As disclosed by Raya, “Independencia,” which also stars Sid Lucero and Alessandra de Rossi, is the second in his planned series of movies depicting different periods of struggle in the Philippines, each using a style that was evocative of the film’s period. “Short Film About the Indio Nacional (Or the Prolonged Sorrow of the Filipinos)” is his first feature film and his initial salvo in this series.

The young filmmaker explained, “Since the first installment in the trilogy was a silent feature, because it was in the beginning of cinema (during the Spanish occupation), the following project about the American era was attributed to the Hollywood influence that eventually became the stronger roots of Philippine cinema. The studio film refers to the way those early movies were made, reconstructing the location indoors. We created a forest inside a studio, mixing painted backdrops and live elements. Almost all of it was shot indoors.”

“Nobody makes this kind of film anymore,” he added. “Aside from the fact that it’s more expensive than traveling to a real forest, which we have almost everywhere in the Philippines, our audiences are used to realism in the movies. What made it easier for everyone was our child-like fascination. We were like kids reconstructing a lost world. I had a great production designer (Digo Ricio) who knew exactly how to set up the plan. It was very systematic.”

True account

Arleen revealed the challenge of shooting almost the entire film in a studio, something that hasn’t been done in the Philippines in a long while. She recounted: “Actually, the hard part was finding a studio we could use for 15 straight days. Luckily, we found a studio at Scenema Concepts in Marikina.

“Afterward, the actual shooting was relatively easier than doing a location shoot. We were inside a controlled environment. Everything we needed was there.”

Raya, who cowrote the script with Ramon Sarmiento, satisfied our curiosity about this newsreel by saying that “the film is ’interrupted’ by a newsreel of a true account during the American occupation.”

The UP film school alumnus showed old-studio photos of his ancestors to his French cinematographer, Jeanne Lapoirie, as a guide to the movie’s look. “I also showed her different studio pictures from the turn of the century,” he explained. “She was already familiar with the look of ‘Indio Nacional,’ which was mostly based on colonial postcards. We also talked about silent films like Murnau’s ‘Sunrise’ and ‘Faust.’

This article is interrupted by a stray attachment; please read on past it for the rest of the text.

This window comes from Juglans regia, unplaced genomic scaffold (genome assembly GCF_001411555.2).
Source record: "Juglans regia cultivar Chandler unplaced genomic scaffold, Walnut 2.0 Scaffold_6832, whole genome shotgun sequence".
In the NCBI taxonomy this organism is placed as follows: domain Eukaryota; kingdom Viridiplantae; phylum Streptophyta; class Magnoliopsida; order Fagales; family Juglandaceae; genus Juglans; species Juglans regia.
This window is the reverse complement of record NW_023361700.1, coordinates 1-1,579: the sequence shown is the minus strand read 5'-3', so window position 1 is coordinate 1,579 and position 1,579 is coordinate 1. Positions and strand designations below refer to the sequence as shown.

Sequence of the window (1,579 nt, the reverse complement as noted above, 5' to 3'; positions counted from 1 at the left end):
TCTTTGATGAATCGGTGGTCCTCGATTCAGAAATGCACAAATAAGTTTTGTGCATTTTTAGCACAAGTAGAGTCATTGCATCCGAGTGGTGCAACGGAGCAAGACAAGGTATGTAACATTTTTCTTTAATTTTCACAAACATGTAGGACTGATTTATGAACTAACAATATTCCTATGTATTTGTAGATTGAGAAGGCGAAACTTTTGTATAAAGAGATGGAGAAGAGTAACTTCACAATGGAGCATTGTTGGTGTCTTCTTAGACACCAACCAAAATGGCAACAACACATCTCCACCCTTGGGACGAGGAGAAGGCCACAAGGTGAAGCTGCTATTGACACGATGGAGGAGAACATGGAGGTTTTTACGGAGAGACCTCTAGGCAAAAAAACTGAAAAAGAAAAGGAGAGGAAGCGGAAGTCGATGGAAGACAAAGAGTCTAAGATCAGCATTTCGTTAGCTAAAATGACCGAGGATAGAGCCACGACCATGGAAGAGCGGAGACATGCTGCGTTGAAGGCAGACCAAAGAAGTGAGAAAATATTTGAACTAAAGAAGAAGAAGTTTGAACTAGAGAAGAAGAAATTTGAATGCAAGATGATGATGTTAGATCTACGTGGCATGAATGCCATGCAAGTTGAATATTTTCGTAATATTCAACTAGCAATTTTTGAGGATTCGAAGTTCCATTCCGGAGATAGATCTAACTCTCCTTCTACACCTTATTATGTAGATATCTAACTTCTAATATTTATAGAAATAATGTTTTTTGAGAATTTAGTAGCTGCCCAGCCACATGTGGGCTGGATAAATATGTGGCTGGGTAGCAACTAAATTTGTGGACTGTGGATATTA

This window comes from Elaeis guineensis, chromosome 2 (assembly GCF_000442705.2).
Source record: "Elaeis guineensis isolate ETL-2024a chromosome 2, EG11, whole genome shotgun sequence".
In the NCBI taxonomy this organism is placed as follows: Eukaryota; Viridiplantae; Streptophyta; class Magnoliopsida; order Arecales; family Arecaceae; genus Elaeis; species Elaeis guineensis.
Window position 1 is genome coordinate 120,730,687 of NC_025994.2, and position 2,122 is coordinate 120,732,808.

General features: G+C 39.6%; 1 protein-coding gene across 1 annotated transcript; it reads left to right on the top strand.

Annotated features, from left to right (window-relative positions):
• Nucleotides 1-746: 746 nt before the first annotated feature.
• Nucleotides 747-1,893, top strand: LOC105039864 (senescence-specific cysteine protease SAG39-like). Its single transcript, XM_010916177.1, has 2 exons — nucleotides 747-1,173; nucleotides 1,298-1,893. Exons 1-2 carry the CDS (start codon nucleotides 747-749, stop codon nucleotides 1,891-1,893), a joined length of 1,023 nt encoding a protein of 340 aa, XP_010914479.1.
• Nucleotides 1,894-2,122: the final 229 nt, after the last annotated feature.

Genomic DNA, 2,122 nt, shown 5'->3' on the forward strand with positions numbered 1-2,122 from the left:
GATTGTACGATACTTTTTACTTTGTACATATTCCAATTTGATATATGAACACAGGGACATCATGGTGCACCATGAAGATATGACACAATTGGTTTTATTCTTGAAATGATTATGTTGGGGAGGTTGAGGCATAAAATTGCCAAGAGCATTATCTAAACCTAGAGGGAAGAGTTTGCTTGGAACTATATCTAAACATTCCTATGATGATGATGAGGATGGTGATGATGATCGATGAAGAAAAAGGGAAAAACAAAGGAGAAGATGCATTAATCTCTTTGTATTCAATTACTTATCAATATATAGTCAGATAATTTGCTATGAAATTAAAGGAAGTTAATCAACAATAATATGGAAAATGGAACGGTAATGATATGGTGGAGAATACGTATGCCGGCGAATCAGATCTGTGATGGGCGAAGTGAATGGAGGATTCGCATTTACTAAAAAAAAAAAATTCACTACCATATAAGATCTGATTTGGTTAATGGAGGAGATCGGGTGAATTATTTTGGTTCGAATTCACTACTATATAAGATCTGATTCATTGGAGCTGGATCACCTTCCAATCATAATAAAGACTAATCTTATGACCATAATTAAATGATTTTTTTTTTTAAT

“Jeanne would suggest her own ideas, and I was happy that she understood the project completely. I was very honored to have worked with her, since she has already worked with some of the most interesting filmmakers in the world, like Pedro Costa and Francois Ozon.”

Asked if he already has ideas for the next film in his series (which he said could go past three), Raya replied, “Yes, I’ve been working on some ideas in the past couple of months. But, it will probably take as long as ’Independencia’ to put together. So, it should be ready in a few years’ time. I’m not in a hurry.”

Prolific output

That last statement is ironic, considering Raya’s prolific output in just a span of a few years. A parallel story to Raya’s tale of recent triumphs is his coproducer’s own success in the international film circuit. In a seemingly short period of time, Arleen, who also produced “Manila,” has racked up impressive producing credits on films by Raya and Adolfo. Also a product of UP’s Film Institute, Arleen coproduced “The Amazing Truth About Queen Raquela,” a movie directed by Icelandic filmmaker, Olaf Johannesson, which won the Teddy Award for Best Film at the Berlin Film Festival last year.

Arleen was one of the young Filipino filmmakers selected to participate in the Berlinale Talent Campus and Produire au Sud Workshop. She recently represented Filipino projects in the CineMart and Hong Kong Asian Film Financing Forum, which are coproduction markets for new projects looking for international coproduction and financing.

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By Bayani San Diego Jr.

IN SHOOTING his latest Cannes-bound film “Kinatay (The Execution of P),” Dante Mendoza’s foremost concern was to capture the unique look of the Philippines at night.

Critics have always noted this nocturnal peculiarity in classics like Lino Brocka’s “Maynila sa Kuko ng Liwanag” and Ishmael Bernal’s “Manila By Night.”